EXCL: FRAN KRANZ TALKS “CABIN IN THE WOODS”
If you’re a horror fan, it’s basically your patriotic duty to go see The Cabin in the Woods. Are you sick or remakes and sequels? Do you bitch about the state of horror to friends and on message boards? Fine. Cabin is an original horror film that takes a hackneyed horror idea – five kids go to a remote cabin to party and do battle with monsters – and mutates it into something wholly unforeseeable
The DLB recently interviewed co-star Fran Kranz who plays Marty, the requisite stoner, albeit an incredibly smart stoner who is the first to suspect that his friends’ weekend getaway may not be quite as relaxing as they want it to be.
Talking about the film without spoilers is tough. How have you been selling it to people?
Sometimes I do find myself, when people are afraid of horror films… or a lot of people say, ‘I just don’t do horror films.’ And then I say, ‘It’s really funny. Trust me. It’s got this and this.’ And I’ll try to give them tiny little facts without giving too much away, just little hints and ideas about what the movie has to offer that’s more on the funny side.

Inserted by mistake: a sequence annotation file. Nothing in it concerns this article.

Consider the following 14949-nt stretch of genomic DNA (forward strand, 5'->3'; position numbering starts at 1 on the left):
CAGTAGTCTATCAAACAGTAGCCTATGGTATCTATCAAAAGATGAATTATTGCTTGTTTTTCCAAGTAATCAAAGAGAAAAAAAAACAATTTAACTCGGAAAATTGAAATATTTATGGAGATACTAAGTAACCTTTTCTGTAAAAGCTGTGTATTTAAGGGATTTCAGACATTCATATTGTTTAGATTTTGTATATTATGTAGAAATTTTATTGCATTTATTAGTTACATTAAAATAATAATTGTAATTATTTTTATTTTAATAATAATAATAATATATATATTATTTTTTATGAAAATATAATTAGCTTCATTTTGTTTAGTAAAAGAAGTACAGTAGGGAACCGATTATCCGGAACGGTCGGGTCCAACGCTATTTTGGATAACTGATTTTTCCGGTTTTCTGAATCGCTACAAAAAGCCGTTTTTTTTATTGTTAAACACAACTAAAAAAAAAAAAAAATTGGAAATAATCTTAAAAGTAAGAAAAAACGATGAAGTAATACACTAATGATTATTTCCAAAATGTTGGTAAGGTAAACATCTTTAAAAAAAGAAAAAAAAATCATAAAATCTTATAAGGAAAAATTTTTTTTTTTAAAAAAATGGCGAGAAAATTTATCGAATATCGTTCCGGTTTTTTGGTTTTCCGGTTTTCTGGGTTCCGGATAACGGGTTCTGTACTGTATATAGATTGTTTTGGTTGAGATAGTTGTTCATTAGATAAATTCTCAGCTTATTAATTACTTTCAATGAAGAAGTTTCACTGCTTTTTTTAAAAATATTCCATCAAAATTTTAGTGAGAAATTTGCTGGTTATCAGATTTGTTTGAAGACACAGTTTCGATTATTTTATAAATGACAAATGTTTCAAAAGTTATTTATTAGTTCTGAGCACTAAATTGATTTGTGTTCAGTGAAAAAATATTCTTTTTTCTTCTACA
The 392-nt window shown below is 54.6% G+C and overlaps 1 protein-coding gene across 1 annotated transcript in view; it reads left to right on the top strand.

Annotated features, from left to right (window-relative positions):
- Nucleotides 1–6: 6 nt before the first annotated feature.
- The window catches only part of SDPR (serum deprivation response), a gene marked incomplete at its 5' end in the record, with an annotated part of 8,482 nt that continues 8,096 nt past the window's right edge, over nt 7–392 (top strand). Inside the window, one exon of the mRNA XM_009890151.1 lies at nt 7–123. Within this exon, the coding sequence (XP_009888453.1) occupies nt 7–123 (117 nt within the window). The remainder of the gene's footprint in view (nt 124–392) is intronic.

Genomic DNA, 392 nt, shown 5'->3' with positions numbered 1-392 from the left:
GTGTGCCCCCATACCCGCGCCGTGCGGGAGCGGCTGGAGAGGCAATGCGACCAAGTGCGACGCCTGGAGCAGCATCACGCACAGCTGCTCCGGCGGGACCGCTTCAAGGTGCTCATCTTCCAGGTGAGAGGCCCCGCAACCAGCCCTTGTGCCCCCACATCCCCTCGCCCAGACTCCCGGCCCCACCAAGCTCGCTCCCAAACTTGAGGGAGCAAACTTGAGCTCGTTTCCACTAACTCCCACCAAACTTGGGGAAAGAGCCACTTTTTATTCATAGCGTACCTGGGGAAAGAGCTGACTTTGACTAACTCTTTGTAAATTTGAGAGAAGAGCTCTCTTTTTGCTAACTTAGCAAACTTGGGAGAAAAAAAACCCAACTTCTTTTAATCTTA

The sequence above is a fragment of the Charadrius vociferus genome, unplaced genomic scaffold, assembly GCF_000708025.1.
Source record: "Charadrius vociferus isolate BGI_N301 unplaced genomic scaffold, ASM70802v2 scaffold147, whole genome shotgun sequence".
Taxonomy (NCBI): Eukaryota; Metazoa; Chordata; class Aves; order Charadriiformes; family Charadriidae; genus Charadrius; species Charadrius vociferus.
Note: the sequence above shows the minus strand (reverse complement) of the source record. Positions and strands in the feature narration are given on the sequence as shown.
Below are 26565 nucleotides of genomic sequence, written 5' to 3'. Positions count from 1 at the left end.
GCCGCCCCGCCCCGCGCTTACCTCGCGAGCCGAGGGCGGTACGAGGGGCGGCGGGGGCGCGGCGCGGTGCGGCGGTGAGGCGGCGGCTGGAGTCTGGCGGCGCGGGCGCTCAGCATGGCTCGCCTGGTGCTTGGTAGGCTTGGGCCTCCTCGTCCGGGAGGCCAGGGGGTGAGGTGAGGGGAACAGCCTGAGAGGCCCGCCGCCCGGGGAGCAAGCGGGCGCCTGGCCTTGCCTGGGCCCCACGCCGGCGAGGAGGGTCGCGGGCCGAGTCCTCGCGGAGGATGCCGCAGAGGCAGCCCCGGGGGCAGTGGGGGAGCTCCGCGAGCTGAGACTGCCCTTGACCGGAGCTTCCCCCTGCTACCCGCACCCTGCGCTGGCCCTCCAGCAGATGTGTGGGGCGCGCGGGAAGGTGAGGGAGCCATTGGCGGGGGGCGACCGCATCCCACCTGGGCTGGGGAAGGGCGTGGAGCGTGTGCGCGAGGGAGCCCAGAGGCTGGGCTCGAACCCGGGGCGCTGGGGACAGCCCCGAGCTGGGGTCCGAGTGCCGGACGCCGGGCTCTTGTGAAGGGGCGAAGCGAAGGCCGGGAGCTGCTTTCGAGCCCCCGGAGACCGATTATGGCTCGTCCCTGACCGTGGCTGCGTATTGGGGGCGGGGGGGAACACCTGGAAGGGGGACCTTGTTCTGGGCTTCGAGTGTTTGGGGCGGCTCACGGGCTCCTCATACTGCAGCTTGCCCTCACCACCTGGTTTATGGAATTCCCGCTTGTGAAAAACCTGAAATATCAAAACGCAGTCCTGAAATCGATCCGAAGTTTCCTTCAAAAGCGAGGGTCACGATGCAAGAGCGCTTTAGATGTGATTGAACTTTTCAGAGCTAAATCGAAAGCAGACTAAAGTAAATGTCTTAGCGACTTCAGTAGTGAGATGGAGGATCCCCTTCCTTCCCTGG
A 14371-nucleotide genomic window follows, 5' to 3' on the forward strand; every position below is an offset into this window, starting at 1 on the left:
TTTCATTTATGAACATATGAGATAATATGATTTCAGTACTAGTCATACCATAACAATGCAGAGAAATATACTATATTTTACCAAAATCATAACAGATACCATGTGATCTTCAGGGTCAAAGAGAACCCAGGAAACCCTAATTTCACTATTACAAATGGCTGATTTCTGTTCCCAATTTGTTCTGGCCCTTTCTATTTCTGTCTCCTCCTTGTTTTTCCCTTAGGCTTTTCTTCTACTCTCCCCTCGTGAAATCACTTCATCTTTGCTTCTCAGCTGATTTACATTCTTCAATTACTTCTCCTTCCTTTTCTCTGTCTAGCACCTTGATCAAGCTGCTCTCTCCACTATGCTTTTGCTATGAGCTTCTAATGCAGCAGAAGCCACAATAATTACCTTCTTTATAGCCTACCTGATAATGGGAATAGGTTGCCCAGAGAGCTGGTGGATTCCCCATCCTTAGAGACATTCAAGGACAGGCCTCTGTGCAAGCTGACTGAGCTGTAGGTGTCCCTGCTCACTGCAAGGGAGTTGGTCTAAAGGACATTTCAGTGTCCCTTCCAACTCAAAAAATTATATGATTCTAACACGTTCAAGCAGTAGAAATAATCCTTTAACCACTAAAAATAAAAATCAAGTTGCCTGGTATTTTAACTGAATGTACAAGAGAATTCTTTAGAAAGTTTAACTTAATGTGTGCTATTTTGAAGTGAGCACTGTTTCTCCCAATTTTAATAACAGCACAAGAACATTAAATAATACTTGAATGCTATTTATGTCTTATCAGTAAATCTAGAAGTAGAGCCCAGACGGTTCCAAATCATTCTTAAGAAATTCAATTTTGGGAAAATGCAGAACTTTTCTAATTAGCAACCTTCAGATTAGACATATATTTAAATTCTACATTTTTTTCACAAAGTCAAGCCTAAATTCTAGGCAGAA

And then for the people that say, ‘Is it just funny? I’m a crazy horror film fan. I like blood and guts, I like real scares,’ then I give them other information; never giving away too much. But then I tell them I was told that we used the second-most fake blood of any movie ever made, just behind The Shining. I try to get people pumped up just from where they’re coming from and what they want. And what’s beautiful about that is I realize this movie kind of has so much to offer; it’s got something to offer to all these different people. I’m just in a good position because it’s a really entertaining movie that I know will appeal to a wide audience. It’s just a matter of letting them know that.
The Cabin in the Woods really usurps horror movie conventions. How interesting was it for you to play an archetypal character – the stoner – who isn’t nearly as shallow as audiences expect?